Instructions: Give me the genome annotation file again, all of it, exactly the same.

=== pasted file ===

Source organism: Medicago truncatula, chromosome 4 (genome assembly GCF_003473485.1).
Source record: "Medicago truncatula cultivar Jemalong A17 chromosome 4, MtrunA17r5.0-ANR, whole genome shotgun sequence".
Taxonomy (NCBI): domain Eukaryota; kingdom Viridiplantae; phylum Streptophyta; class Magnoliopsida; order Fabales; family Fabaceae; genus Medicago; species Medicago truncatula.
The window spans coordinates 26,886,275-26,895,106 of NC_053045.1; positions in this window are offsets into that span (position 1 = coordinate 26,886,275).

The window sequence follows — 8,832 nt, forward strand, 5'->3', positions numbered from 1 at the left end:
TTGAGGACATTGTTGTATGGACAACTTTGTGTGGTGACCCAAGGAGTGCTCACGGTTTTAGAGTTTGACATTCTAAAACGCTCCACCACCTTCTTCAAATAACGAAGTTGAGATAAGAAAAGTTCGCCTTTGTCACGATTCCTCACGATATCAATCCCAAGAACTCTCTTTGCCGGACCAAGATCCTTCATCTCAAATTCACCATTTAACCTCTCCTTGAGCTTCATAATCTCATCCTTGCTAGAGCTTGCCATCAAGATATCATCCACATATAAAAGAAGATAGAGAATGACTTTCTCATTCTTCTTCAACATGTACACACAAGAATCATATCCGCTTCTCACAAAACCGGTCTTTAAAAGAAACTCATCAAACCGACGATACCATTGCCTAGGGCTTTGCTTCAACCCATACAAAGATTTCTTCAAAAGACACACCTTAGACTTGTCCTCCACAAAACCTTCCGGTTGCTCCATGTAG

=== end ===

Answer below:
Source organism: Medicago truncatula, chromosome 4 (genome assembly GCF_003473485.1).
Source record: "Medicago truncatula cultivar Jemalong A17 chromosome 4, MtrunA17r5.0-ANR, whole genome shotgun sequence".
Taxonomy (NCBI): domain Eukaryota; kingdom Viridiplantae; phylum Streptophyta; class Magnoliopsida; order Fabales; family Fabaceae; genus Medicago; species Medicago truncatula.
The window spans coordinates 26,886,275-26,895,106 of NC_053045.1; positions in this window are offsets into that span (position 1 = coordinate 26,886,275).

The window sequence follows — 8,832 nt, forward strand, 5'->3', positions numbered from 1 at the left end:
TTGAGGACATTGTTGTATGGACAACTTTGTGTGGTGACCCAAGGAGTGCTCACGGTTTTAGAGTTTGACATTCTAAAACGCTCCACCACCTTCTTCAAATAACGAAGTTGAGATAAGAAAAGTTCGCCTTTGTCACGATTCCTCACGATATCAATCCCAAGAACTCTCTTTGCCGGACCAAGATCCTTCATCTCAAATTCACCATTTAACCTCTCCTTGAGCTTCATAATCTCATCCTTGCTAGAGCTTGCCATCAAGATATCATCCACATATAAAAGAAGATAGAGAATGACTTTCTCATTCTTCTTCAACATGTACACACAAGAATCATATCCGCTTCTCACAAAACCGGTCTTTAAAAGAAACTCATCAAACCGACGATACCATTGCCTAGGGCTTTGCTTCAACCCATACAAAGATTTCTTCAAAAGACACACCTTAGACTTGTCCTCCACAAAACCTTCCGGTTGCTCCATGTAG